UPDATE, 2:30 PM: “You had a lot of weekends (including Thanksgiving) when the box office was dominated by kids’ pictures” which lowered the average ticket price, CEO Amy Miles told analysts in a conference call. When she talks to execs “the theme from the studios was, ‘maybe we can do a better job with scheduling’.” In addition to the drop in number of tickets sold in Q4, Regal patrons were less likely to pay extra for a 3D or Imax showing: Premium tickets accounted for 17% of the revenues for the quarter vs 24% in 2010 when audiences turned out for Fox’s Avatar and Disney’s Alice In Wonderland. But Miles says she’s optimistic about the releases due in 2012. Regal’s sales are already up 19% in the year’s first 6 1/2 weeks vs the same period last year. Films she singled out included Disney’s John Carter, Universal’s Dr Seuss’ The Lorax, Lionsgate’s The Hunger Games, Marvel’s The Avengers, and Warner Bros’ Dark Knight Rises and The Hobbit. She says that customers like Regal’s expanded food menus, which it will introduce at additional locations this year. And she likes the early performance of film distribution venture Open Road, which is half-owned by Regal. She expects the company’s first two films, Killer Elite and The Grey, to become profitable as they go through different distribution channels.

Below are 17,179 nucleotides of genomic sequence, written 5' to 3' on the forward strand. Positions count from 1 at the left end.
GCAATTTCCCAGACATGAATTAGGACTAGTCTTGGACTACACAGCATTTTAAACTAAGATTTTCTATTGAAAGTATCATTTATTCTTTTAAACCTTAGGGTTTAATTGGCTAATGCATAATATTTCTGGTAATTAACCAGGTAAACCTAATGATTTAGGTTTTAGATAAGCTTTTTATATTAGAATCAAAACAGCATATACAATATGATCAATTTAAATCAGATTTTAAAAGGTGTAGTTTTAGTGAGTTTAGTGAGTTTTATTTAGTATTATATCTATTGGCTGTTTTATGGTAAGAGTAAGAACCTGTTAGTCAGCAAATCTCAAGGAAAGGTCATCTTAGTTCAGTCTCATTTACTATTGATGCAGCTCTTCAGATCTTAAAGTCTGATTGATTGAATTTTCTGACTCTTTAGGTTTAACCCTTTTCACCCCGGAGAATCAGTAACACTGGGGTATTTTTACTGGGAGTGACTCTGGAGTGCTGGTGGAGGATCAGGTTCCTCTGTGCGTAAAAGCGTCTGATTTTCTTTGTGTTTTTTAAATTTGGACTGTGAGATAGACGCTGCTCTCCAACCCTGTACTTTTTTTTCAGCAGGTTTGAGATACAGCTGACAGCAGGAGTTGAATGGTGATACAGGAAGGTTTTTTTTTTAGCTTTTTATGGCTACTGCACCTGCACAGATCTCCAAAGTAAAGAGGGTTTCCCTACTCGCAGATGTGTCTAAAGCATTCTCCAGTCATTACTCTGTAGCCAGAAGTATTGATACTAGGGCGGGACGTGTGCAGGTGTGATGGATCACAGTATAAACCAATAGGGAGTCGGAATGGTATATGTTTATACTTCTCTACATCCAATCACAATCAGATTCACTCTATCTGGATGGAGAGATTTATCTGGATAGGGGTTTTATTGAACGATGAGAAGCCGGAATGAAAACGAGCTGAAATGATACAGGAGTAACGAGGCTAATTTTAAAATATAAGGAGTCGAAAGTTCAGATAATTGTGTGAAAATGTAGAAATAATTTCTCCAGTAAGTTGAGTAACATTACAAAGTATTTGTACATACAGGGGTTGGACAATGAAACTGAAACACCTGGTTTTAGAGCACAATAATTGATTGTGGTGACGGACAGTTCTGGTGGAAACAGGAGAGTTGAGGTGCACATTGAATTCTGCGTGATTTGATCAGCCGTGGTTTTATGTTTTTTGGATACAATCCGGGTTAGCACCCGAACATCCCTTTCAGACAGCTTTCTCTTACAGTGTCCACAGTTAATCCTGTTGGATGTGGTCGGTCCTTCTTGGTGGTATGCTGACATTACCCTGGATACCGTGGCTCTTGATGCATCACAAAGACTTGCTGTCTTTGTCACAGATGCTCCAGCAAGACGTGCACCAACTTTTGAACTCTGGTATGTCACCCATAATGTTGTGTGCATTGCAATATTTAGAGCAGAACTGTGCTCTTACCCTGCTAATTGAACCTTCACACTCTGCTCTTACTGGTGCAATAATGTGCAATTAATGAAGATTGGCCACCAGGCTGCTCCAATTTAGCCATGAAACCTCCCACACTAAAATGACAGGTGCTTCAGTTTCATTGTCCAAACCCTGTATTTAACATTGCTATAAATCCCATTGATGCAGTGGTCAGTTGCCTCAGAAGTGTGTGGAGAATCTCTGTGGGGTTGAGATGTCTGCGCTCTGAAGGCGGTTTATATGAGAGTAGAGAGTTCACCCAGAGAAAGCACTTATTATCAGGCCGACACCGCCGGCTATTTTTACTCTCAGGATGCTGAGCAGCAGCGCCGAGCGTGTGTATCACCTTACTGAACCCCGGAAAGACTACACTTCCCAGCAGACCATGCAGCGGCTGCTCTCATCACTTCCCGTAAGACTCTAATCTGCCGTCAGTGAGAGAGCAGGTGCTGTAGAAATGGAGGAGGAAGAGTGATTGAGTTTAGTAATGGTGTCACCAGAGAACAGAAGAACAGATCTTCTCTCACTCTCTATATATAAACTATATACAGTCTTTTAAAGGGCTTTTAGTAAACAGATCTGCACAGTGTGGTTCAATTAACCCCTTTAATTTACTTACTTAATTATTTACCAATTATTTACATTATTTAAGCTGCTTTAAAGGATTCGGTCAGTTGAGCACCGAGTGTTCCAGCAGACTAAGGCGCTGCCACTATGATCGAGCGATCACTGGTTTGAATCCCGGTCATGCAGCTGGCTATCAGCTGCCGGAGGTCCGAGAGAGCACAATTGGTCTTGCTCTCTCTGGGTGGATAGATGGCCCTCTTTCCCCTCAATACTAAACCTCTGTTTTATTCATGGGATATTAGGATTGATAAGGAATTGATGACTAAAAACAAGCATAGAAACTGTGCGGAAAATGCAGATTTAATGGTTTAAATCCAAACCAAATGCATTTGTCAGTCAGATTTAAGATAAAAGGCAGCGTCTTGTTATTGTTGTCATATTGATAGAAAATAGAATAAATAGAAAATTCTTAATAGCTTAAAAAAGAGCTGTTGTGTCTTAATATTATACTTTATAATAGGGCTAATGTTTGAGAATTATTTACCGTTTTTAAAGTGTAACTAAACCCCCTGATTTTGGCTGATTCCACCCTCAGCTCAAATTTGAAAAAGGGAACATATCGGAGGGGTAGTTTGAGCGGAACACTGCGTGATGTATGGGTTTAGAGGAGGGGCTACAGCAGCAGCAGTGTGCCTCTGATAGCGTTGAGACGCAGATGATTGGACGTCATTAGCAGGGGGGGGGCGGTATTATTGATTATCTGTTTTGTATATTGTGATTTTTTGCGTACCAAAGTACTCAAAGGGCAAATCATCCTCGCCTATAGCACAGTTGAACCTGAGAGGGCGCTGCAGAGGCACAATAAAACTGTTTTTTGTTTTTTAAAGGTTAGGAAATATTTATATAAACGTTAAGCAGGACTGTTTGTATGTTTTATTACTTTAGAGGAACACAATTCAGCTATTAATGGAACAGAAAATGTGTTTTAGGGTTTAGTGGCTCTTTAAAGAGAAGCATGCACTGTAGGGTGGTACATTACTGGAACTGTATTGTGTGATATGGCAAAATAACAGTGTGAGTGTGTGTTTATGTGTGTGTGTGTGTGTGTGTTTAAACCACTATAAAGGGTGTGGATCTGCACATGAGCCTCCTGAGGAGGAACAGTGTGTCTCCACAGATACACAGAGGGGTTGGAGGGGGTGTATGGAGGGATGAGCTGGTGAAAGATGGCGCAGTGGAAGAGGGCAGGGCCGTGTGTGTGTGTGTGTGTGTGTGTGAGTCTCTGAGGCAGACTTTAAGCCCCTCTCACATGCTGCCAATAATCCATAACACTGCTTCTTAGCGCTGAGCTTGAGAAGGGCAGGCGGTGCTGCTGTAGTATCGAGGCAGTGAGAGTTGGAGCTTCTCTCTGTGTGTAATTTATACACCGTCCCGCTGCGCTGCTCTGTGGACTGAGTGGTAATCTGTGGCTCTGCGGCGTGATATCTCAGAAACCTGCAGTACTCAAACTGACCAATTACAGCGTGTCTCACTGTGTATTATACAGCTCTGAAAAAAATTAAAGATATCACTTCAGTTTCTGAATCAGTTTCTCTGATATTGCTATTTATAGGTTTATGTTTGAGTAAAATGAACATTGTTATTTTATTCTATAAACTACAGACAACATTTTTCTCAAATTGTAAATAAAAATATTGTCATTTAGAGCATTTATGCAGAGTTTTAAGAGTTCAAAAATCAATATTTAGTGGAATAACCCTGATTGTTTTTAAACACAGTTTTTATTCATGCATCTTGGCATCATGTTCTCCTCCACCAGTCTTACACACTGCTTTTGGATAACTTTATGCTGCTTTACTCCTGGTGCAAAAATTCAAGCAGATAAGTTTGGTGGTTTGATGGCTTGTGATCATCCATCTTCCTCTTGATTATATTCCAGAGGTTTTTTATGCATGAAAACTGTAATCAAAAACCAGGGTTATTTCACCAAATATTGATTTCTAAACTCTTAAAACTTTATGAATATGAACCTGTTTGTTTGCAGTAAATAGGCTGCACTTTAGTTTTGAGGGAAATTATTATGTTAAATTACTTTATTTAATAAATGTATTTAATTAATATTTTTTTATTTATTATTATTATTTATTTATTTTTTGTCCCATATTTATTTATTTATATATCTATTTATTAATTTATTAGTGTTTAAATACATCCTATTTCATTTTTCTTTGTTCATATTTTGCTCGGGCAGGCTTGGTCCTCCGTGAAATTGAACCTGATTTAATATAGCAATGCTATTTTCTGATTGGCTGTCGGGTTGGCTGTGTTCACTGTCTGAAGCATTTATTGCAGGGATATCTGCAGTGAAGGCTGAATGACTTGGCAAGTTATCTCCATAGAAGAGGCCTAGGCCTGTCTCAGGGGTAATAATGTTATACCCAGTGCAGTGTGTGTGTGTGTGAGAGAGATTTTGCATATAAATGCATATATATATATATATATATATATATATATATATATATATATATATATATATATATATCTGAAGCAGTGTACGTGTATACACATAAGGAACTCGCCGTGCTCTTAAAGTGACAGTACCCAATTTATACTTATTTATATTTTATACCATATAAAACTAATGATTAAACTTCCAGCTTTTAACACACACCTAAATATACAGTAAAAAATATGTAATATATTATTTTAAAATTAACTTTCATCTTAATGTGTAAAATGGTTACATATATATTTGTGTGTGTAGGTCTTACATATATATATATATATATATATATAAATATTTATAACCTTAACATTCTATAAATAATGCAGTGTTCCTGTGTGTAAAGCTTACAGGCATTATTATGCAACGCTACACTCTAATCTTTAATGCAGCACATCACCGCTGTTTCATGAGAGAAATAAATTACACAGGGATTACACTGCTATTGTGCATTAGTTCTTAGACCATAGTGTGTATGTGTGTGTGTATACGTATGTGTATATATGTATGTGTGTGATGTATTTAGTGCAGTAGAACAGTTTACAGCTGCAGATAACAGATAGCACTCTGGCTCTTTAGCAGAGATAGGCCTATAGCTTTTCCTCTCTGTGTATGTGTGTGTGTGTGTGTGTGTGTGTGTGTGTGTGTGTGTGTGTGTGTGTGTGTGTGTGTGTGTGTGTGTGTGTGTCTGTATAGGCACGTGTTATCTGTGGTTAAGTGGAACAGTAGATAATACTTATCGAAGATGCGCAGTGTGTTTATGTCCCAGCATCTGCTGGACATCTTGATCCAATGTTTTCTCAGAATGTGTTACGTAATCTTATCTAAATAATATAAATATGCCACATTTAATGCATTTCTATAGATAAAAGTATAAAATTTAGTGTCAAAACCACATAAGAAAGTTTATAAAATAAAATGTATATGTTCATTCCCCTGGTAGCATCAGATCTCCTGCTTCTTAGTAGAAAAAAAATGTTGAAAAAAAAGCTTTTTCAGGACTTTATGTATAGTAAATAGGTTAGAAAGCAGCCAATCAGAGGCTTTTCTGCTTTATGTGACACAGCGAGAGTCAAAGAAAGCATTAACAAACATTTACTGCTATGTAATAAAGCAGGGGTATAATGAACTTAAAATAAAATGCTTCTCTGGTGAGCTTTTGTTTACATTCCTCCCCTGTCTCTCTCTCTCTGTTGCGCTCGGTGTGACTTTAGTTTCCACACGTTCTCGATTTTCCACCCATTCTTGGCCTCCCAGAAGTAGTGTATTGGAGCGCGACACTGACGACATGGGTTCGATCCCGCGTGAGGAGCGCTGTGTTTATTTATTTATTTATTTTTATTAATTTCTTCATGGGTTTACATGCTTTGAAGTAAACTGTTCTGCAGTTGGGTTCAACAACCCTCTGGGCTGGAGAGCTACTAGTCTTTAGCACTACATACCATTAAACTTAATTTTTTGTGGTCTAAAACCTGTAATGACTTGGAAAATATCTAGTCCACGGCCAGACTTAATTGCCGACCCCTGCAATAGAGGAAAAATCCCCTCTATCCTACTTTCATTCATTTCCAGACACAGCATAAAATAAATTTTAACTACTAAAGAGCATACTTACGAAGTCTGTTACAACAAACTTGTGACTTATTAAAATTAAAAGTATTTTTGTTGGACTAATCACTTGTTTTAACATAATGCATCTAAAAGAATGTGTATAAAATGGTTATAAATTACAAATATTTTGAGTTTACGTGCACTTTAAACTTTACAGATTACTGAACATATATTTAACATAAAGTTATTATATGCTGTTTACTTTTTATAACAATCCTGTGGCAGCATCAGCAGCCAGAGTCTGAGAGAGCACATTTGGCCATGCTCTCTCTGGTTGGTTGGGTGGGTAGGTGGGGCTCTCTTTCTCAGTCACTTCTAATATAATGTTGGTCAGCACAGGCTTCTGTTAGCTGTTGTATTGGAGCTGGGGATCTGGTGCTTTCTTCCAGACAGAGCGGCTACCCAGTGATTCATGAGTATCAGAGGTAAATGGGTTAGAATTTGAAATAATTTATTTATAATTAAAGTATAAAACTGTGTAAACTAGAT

PREVIOUS 1:15 PM: The movie exhibition chain offered data to support bulls and bears alike in Q4. It generated net income of $4M, down 70.6% vs the same period last year, on revenues of $613.9M, down 7.1%. The revenue figure is sure to disappoint analysts who expected $627.3M. But the profit figure, at 3 cents a share slightly beat the 2 cents that had been forecast. The results included a $13.9M impairment charge on the stock that Regal owns in RealD. The main problem in the quarter was a decline in attendance which dropped 7.6% to 47.7M. The average ticket cost $8.68, -2.3% — but that was offset by a 5.4% increase in the average concessions payment to $3.34 per patron. Despite the soft results, Regal declared a quarterly cash dividend of 21 cents a share and says it intends to keep paying a dividend “for the foreseeable future.” CEO Amy Miles says that Regal’s “ability to control variable costs in a challenging box office environment” helped to boost its margins. “We are also encouraged by the early 2012 box office results and the line-up of films slated for the upcoming summer season,” she said.